June 15, 2010

Interview with Artist/Writer/Monsterologist Daniel Davis

Since I just featured Monster Commute on shiny webcomic Thursday last week and my review of the printed comic is over at Geek Girls Network today, it seemed a fitting time to put together an interview with Daniel Davis.  Among many talents, Davis of Steam Crow is a monsterologist. No really - you can ask him for any kind of monster advice you need. He'd be happy to help.  Monster abduction is a real thing folks.  You have to be prepared.

Davis is an illustrator and writer with mad skillz.  In addition to the webcomic, he has fantastic books, prints, and monster novelties available at his site.  If nothing else, just click over for a second.  You'll get a taste of his fresh style immediately.  Okay, enough from me, on to the interview (my questions are in bold).

How do you post Monster Commute every weekday?
Routine... there is magic in having a routine. Basically, if you set aside some time every day to do something, and really do it, you'd be surprised what you can accomplish.

I get up at 4:15 am M-F, with the goal of having a good comic done by 6:00 am.

That has to be an insane amount of work.
But yeah, it's not easy. I have to force myself to start just about every time.

Once I begin, I really get into it and enjoy the process. The toughest thing for me is to get motivated enough to start.

They have this interwebnets thing that is always on, and always distracting. The Goog-pages are the worst.

How many strips do you have ready at any given time?
Right now, hip deep in Convention Season©, it's really, really rough. I have a 1 day buffer, down from a week's buffer at the beginning of the season.

What this really means is that there's no room for illness/mistakes or life emergencies. It's really not good. I launched with a 30 strip buffer, but have been riding a week buffer for about a year now.

It is my hope to build this back up. I do have a plan; when this (epic) storyline is over, I'm going to run some guest strips for a week or so, and build up my own buffer too.

If you lived in Monstru, what kind of creature would you most want to be?
That's a tough one. I really like all of the races, including some that you've not even seen yet. (Monstru has *lots* of diverse creatures.)

I like Feratu quite a lot. They're sharp dressers and they look elegant while drinking poison.

Being a Daemon might be nice, as they're emotional, real, and child-like.

Furnace goblins would be bad, because they have to do all of the work for the entire society.

Circus gobins would be fun though, because they're all circusy. (And tough.)

How do you come up with names for your characters?
Chadworth Machine is named after one of my old friends. (Well, the "Chad" part, at least.)

Beastio Wand Agyris is named after one of my other friends characters ("Beastio") from a circus RPG campaign that I ran, years back.

The "Agyris" part is from www.agyris.net, a big old fantasy RPG setting that I wrote.

"Wand" is a name that I just want for myself, really. "Daniel Juan Davis?" No, "Daniel WAND Davis!"

Do you have a favorite part of the illustrating process - the sketching better than the coloring, etc?
I really like seeing character designs come together in a finished illustration the best. It's all fine, but seeing something done, and accomplishing something is my boon.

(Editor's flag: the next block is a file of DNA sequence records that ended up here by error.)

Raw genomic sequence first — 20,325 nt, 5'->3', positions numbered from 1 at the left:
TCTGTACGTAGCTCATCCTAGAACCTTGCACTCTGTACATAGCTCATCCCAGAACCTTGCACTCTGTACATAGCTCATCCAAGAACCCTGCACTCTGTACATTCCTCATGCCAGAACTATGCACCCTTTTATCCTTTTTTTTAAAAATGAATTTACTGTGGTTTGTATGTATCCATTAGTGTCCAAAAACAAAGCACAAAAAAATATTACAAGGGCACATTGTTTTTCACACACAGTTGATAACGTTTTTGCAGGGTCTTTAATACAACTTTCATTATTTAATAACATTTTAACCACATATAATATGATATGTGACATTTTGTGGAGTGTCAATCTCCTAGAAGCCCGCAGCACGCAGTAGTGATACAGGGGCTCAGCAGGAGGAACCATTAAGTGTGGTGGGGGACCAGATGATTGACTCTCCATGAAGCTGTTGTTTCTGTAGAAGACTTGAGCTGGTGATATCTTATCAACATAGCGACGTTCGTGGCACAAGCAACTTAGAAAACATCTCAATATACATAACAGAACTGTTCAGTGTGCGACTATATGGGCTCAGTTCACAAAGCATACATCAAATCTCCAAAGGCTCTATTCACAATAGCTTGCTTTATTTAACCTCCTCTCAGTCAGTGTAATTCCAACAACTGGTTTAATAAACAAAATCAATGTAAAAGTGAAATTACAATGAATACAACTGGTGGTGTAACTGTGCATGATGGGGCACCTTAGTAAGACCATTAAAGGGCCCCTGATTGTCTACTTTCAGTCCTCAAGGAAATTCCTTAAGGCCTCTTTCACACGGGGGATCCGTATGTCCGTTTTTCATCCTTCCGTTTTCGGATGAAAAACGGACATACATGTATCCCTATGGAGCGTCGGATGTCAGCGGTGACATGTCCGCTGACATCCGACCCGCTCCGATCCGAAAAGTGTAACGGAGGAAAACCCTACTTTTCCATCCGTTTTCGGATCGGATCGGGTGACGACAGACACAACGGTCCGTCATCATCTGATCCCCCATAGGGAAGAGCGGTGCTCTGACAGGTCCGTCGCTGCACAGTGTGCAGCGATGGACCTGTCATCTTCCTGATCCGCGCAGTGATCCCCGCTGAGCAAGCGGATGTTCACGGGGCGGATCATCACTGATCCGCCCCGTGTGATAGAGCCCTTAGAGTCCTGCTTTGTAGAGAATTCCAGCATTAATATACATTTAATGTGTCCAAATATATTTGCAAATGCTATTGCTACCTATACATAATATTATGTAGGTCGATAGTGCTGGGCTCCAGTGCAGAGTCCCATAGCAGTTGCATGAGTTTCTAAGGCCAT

I've got a lifetime of uncompleted projects, so I've been attempting (since Steam Crow) to actually finish stuff. That's my reward.

But art-wise, character design is something that I really love doing...

Do you take specified breaks from the comics (like stockpile a few days extra of strips) to work on prints?  Where do they fit in?
Well, here and there.

I try to do a new comic M-F to replace the ones that run. On the weekends I shift over to creating new products for Steam Crow. I should also be doing a comic, but it's tough. When I do comics on the weekend, it allows me more time to do more elaborate settings, design new characters, and all of that.

However, I often end up spending 6-8+ hrs on one comic, which is tough. I've got a lot to juggle and that's a lot of time.

In that amount of time I can probably get 2 new prints designed.

What is the most challenging part of getting ready for a convention?
Before a Con, it's not forgetting something, getting all of the correct permits, and getting everything together.

After a Con, it's taxes. I. Hate. Doing. Taxes.

It's all good, but working full-time and then running off to work all weekend at a distant convention can be taxing. Our studio/house becomes a war-zone, which drives my partner/wife Dawna insane. I don't know what to do beyond riding the chaos.
I can't say that I blame Dawna for not liking the war zone, but I'm glad you guys are pushing through.  Steam Crow always has ROCKING exhibits at the conventions.  You can see them at San Diego Comic-Con at booth #4207.


  1. Oooh steampunk comic; I am THERE!

    Now, is monsterology a viable career? I'd be very interested in that... :p

  2. It should be! I suggested to him that he start a School of Monsterology by email. :D

  3. Sign up for his newsletter - he justed started monsterology lessons. Hee! :D

  4. I started reading this. It is a pretty good strip. It does take a little while to get started, but don't fret new reader it is just building a mythology.

  5. interesting articles and this is my first first reading a very interesting article thanks for this article that fits with the theme news.

  6. Fajartoto very happy with your article... very interesting for me to read. Fajartoto will also always visit your website. Thank you for sharing this information with us.

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